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U.S. Department of Transportation U.S. Department of Transportation Icon United States Department of Transportation United States Department of Transportation

FTA Hurricane & Natural Disaster Response

During hurricane season, FTA remains prepared to help transit agencies in affected areas provide rescue, recovery and transport services. In addition, FTA can waive certain regulations following any presidential emergency declaration. If you are a transit agency affected by a hurricane or other natural disaster and would like FTA to share your social media updates, please tag us on Facebook or Twitter (@FTA_DOT) so that we can help you get the word out about service updates.

Emergency Relief from FTA Regulatory Requirements


Transit agencies may take actions, such as providing service for evacuations, returning evacuees from shelters to their homes, transporting utility workers, and providing service to shelter residents, as long as these actions are directly related to a declaration of emergency by the President, governor, or mayor, without triggering the charter rule. Transit agencies may provide such services for up to 45 days from the declaration of emergency. 

If transit agencies need to provide the type of emergency transportation services described above past those dates, they must follow the procedures set out in 49 CFR Part 601, Subpart D – Emergency Procedures for Public Transportation Systems.

The National Environmental Policy Act (NEPA)

In accordance with 23 CFR 771.118(c)(11), FTA has determined that certain activities related to repairing transportation facilities damaged by an incident resulting in a Presidential disaster or emergency declaration are categorical exclusions and normally do not require any further NEPA approvals by FTA. These actions include:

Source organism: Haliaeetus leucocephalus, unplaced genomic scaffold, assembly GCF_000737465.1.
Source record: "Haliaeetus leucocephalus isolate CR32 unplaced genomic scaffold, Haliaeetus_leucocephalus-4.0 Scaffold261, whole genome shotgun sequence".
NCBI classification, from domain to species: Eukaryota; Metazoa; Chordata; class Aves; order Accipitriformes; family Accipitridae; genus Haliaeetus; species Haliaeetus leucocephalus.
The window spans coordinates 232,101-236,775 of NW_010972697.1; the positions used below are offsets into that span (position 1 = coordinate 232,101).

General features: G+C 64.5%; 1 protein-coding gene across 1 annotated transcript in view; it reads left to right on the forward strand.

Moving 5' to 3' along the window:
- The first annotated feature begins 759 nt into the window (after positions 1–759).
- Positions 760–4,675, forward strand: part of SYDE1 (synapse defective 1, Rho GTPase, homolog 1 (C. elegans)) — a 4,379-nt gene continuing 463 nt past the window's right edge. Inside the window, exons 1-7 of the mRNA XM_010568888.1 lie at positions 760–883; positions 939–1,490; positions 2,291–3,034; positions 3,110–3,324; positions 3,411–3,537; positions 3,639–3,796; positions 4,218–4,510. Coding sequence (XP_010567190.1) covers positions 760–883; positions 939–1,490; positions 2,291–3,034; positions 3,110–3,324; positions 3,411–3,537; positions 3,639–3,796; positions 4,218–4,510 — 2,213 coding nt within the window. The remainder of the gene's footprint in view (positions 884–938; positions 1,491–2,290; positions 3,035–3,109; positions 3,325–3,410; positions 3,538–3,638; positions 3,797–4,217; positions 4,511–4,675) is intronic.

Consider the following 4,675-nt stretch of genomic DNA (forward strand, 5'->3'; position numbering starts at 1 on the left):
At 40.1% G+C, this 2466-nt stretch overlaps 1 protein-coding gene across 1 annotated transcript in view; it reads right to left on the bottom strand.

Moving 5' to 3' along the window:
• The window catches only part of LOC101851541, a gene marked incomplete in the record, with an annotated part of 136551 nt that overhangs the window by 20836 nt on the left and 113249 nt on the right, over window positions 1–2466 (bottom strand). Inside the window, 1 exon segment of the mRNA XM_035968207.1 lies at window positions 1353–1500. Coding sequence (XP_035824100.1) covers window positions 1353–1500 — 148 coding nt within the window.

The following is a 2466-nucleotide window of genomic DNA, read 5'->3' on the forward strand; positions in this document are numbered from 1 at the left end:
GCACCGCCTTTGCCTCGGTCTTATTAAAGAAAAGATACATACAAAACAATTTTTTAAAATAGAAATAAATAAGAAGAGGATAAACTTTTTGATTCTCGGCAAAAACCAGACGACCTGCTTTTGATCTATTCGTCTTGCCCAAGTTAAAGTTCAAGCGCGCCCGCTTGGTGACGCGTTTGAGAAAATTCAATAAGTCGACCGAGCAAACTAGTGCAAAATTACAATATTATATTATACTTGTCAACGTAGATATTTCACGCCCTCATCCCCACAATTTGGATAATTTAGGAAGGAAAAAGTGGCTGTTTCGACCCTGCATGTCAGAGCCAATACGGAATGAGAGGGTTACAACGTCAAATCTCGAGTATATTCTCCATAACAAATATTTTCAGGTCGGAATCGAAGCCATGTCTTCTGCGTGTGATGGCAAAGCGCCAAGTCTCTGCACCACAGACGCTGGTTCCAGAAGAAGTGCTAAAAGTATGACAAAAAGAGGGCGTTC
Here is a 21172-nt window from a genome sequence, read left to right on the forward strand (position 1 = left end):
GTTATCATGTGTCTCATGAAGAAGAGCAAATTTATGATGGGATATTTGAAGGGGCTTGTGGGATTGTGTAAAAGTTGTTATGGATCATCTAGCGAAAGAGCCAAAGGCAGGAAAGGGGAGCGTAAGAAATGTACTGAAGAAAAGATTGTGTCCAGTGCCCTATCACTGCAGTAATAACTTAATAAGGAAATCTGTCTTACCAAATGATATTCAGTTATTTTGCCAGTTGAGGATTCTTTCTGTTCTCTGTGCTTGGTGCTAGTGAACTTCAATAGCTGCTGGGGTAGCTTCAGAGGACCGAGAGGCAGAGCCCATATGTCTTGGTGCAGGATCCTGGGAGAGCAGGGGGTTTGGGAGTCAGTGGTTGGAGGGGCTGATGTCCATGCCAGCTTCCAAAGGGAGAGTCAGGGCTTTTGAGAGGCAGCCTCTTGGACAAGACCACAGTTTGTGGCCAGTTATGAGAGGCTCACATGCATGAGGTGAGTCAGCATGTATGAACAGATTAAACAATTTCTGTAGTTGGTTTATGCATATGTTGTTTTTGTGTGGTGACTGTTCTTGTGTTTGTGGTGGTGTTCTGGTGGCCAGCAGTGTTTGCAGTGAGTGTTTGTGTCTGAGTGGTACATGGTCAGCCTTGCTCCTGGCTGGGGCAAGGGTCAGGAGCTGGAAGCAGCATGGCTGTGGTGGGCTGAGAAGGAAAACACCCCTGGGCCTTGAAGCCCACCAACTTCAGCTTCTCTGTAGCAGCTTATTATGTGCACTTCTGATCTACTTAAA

• Emergency repairs under 49 U.S.C. 5324 (FTA’s Emergency Relief Program)
  • The repair, reconstruction, restoration, retrofitting, or replacement of any road, highway, bridge, tunnel, or transit facility (such as a ferry dock or bus transfer station), including ancillary transportation facilities (such as pedestrian/bicycle paths and bike lanes), that is in operation or under construction when damaged and the action:
    • Occurs within the existing right-of-way and in a manner that substantially conforms to the preexisting design, function, and location as the original (which may include upgrades to meet existing codes and standards as well as upgrades warranted to address conditions that have changed since the original construction)
    • Commences within a two-year period beginning on the date of the declaration


In accordance with the planning regulation (23 CFR part 450), emergency relief projects that do not involve substantial functional, locational, or capacity changes are not required to be in the Transportation Improvement Program (TIP) or Statewide Transportation Improvement Program (STIP).